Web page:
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Could Inflation Increase Remote or Hybrid Workforces?

Inflation has been a problem since the world started to open back up after shutting down following the COVID pandemic. In 2021, the inflation rate was 7%, and 2022 wasn’t much better at 6.5%. Some categories of inflation that reflect basic necessities for people like food (11.4% in 2022) and gas (49.6% in 2021) far surpassed the overall rate. Energy costs increased more than 20% in both 2021 and 2022. 

Read more: Could Inflation Increase Remote or Hybrid Workforces?

Living costs have increased somewhere between 13.5% and 45% since 2020, while wages have only increased about 9% on average over two years. Many households are scrambling to make ends meet, and many employers are looking for solutions to help. 

Could increasing remote or hybrid work opportunities help bridge the gap between increased living costs and wages? Companies are looking closely at this option. 

The Proposition

Remote and hybrid work saves money for companies and employees. This can lead to lower inflation through less demand for a variety of products and services. This can also lower costs for companies making those products. 

Ways Companies Save

Companies save money because they don’t need as much office space, don’t need to pay to clean these spaces, and they may not need to pay for perks like fitness centers, health clinics, or cafeterias if they were providing these things before. Also, fewer sick days are taken when employees work from home because there’s less exposure to illness and they conserve energy.

Another way companies save money is by increasing wages 1-2% less than they would if workers were in offices. This is because many employees prefer to work from home and are willing to do so for less money. Fortune estimated that savings for companies in office spaces, benefits, increased productivity, and lower absenteeism and turnover may amount to nearly $11,000 per employee.

Ways Remote Employees Save

Employees save money on professional clothing, gas, and depreciation on their vehicles when they work from home. They also save money on things like child care, though some jobs may still require such care if employees are to get work done. Food and drink is another area where remote employees may save money, as eating at home is more economical than getting lunch out or buying vending machine snacks while working. 

One aspect of working from home most people don’t think about are the tax breaks that could be available. These are more lucrative if you’re working on a contract basis, but you can still deduct part of your mortgage as a home office expense, healthcare expenses, and the cost of equipment you’ll need to do your work.

Data from FlexJobs shows hybrid workers can save up to $6,000 per year, while full-time remote workers save $12,000. These savings may not directly impact inflation, but they can go a long way in helping families make ends meet during rough times.

Other Benefits of Remote Work

Some of the largest price increases during this time have been in gas and energy costs. They’ve each gone up almost 50% since 2020. Being able to reduce costs for commuting and for companies to have to heat and cool large office buildings can provide a double benefit in that it can reduce reliance on fossil fuels, thus helping the environment.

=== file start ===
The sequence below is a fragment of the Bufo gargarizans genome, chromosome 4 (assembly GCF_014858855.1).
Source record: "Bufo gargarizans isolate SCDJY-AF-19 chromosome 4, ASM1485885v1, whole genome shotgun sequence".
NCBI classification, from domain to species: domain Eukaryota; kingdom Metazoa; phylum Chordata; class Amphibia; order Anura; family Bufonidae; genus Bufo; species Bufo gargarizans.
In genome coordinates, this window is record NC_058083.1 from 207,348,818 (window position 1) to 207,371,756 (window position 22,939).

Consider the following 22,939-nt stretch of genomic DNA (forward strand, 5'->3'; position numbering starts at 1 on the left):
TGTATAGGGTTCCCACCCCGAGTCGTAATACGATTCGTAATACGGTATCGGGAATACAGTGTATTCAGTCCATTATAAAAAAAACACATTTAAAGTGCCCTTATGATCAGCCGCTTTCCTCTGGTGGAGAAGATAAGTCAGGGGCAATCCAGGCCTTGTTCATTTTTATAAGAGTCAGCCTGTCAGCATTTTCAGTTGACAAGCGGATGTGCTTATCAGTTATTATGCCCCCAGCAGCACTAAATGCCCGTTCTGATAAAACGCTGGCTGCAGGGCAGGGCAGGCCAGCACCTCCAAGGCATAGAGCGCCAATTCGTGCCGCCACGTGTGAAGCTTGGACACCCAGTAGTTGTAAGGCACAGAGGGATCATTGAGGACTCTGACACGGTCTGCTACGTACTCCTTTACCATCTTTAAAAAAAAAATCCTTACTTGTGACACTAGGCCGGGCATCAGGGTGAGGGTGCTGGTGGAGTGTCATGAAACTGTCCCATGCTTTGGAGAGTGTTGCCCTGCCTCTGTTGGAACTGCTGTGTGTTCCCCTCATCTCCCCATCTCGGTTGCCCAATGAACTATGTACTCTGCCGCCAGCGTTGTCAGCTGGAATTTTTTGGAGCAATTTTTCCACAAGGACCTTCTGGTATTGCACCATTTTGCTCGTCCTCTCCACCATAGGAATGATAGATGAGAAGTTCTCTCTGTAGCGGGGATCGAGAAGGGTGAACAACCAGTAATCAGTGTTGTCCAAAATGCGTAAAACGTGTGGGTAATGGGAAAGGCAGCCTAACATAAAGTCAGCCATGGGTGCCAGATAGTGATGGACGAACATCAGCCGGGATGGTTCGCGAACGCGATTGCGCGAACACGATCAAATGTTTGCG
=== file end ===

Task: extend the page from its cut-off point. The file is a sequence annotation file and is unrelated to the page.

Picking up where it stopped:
Working remotely can also reduce stress for employees, though its potentially isolating effects may cancel out any stress reduction from being in a comfortable, familiar environment and avoiding workplace drama. 

It’s important to consider the whole picture, not just finances, when making decisions about remote and hybrid work. For most people, there are net benefits to remote work, but it isn’t necessarily right for everyone. When looking to get a job or when companies hire staff, benefits and drawbacks should all be carefully considered.

A Good Kind of Downward Spiral

Bringing inflation down to the normal level of 2% per year is a goal for economic powers, but it’s not easy to do. As wages and the costs of materials rise, companies need to pass their rising costs onto their customers. Fuel price increases also make everything cost more. This is the upward spiral of inflation most typical during inflationary periods. 

Hybrid or fully remote work arrangements can disrupt inflationary cycles and help end economic strife, This can cause a downward spiral of costs without affecting supply and demand much. Companies are worried about continued inflation causing a recession, which could impact their abilities to do business and grow. 

The impacts of remote and hybrid work may be why wage growth hasn’t been as robust as it might have been. While politicians have gone back and forth about whether the country is currently in a recession, economic conditions may be worse right now without the move toward higher amounts of hybrid and remote work.

GDH offers help to fill remote, hybrid or traditional jobs quickly and efficiently. If you need assistance with your hiring, contact us today.

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